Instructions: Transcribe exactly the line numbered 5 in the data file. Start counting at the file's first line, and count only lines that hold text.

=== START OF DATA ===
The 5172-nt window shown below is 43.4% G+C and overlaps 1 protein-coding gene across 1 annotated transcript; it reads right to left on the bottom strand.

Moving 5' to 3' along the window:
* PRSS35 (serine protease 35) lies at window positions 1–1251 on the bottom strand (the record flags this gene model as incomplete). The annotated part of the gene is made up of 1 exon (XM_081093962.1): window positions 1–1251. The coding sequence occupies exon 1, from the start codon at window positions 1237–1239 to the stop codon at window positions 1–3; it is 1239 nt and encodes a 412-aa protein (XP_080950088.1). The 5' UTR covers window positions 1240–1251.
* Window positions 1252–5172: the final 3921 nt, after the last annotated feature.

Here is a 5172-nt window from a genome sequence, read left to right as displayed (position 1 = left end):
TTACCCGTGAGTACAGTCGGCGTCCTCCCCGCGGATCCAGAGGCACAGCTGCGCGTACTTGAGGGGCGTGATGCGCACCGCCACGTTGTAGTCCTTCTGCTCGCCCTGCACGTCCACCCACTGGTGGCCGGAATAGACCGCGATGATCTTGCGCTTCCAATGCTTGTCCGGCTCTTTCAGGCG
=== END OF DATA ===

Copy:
Here is a 5172-nt window from a genome sequence, read left to right as displayed (position 1 = left end):